Amzrou, Ksar at the threshold of Zagora
Amzrou, a village of about 5,000 inhabitants that adjoins Zagora in the direction of M’hamid, is home to a very interesting and well-preserved ksar.
In the past, a large Jewish community lived in the mellah district. Only 12 families remained when the latter left Amzrou for Israel in 1956.
The small synagogue of Amzrou, which is visited, is a room restored and lit by a skylight during the day. At the bottom of it was placed the Torah in a niche, and small holes were drilled in the walls to deposit the kippas.
The silver craft, one of the specialties at that time, is still present in the ksar. The molten silver is poured into an engraved clay mould and then immersed in water.
The jewellery is then worked by hand to add a final touch. You can visit one of the manufacturing workshops, following the panel, at the main entrance of the ksar: Jewelry Manufacture.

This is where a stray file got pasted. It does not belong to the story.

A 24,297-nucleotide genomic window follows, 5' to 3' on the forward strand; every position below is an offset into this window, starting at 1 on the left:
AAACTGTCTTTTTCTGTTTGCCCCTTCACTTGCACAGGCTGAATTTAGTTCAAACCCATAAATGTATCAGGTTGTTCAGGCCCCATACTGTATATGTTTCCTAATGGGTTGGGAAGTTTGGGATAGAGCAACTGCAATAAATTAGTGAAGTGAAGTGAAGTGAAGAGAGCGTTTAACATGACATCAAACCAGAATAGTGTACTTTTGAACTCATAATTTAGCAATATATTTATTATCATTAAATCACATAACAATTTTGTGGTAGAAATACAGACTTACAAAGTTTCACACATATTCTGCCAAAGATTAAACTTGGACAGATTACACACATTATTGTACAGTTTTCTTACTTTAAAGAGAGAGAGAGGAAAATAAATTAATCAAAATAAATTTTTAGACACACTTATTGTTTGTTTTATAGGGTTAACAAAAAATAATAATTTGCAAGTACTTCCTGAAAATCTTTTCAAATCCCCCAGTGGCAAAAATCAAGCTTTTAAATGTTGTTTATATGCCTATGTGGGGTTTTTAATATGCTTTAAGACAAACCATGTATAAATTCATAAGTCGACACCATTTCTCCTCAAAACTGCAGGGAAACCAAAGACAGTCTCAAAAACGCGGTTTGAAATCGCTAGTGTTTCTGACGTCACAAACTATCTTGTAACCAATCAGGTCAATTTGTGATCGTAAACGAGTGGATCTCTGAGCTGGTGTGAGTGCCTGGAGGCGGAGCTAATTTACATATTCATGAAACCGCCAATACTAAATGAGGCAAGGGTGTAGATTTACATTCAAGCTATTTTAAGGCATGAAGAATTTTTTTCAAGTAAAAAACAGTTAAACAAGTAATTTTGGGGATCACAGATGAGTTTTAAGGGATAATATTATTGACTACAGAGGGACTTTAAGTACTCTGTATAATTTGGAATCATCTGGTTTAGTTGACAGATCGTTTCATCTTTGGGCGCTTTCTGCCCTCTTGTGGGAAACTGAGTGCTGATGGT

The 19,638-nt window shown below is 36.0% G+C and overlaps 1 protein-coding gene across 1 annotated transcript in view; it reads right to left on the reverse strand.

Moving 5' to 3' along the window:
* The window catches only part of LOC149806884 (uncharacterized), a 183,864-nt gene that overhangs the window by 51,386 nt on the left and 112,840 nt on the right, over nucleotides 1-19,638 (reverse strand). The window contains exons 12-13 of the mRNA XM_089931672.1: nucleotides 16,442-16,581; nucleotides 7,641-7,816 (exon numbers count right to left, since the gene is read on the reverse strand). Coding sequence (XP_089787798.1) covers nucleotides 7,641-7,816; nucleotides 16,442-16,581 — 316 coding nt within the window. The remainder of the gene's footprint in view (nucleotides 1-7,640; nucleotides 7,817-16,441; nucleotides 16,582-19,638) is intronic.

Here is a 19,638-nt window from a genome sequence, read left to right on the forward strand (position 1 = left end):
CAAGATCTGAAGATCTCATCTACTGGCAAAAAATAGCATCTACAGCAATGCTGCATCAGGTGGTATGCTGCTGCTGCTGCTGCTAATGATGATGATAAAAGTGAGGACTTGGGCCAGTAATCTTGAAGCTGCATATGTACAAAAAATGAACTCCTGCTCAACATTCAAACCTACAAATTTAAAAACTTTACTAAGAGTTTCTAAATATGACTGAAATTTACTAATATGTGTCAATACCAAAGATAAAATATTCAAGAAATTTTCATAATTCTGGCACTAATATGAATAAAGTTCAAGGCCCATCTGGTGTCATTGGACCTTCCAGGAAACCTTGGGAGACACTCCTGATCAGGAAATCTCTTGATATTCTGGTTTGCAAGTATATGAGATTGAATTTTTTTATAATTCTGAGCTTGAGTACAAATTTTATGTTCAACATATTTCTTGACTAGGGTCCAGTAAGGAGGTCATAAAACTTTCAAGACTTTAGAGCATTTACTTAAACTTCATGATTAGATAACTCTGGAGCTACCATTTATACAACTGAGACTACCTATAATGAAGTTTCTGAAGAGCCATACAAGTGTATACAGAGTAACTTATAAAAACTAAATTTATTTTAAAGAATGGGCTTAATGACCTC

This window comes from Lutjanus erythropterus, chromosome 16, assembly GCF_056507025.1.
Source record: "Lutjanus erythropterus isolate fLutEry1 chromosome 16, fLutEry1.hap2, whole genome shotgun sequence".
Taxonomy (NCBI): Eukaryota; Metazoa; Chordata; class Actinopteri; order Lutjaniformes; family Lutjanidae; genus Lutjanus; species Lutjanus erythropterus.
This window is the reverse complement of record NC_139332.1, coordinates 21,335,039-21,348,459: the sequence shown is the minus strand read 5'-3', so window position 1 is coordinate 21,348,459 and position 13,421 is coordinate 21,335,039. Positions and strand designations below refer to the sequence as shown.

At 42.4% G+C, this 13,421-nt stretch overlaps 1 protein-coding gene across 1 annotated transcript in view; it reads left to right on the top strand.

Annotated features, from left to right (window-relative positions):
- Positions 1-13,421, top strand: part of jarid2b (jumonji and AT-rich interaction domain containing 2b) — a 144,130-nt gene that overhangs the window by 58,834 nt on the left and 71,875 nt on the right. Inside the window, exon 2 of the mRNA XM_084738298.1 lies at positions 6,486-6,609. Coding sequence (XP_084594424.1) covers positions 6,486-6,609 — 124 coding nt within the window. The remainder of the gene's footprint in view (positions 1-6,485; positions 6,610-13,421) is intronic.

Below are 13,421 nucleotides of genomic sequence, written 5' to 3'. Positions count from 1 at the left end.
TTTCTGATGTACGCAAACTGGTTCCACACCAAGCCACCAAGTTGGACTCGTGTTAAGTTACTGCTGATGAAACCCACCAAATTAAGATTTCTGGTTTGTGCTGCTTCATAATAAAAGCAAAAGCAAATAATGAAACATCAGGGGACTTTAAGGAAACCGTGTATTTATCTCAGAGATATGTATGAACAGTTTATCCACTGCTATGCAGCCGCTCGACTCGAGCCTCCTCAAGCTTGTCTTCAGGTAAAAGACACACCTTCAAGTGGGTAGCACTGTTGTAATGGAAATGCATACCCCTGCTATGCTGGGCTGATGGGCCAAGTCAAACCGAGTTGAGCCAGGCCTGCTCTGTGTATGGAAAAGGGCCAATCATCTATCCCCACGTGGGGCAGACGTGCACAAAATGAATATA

The other quarter, called Ksar Kedim, exhibits a mosque dating from the 15th century, entirely made of adobe. Formerly only reserved for men, a dependency has just been created there for women, where a scholar comes to read the Koran and teach general courses.
A main road follows the surrounding walls of the Ksar from where small covered lanes lead to the houses.
Here live Berbers and Draouas, a black population from Mali and Niger. As in most ksour, skylights are drilled to let the light through during the day.
During the rains, a system was developed to recover water coming from the terraces. These are poured out using gutters made of palm trunks bringing water into the alleyways of the ksar.
Finally, through a subtle sloping canal, the water flows into the seguias feeding the palm grove with water. On the outskirts of this one, the village of Amzrou has some small dunes held by jrids, leaves of braided palm trees blocking desertification and the movement of sand towards the palm grove.
Sand baths are organized there, intended to fight against osteoarthritis, from June to September.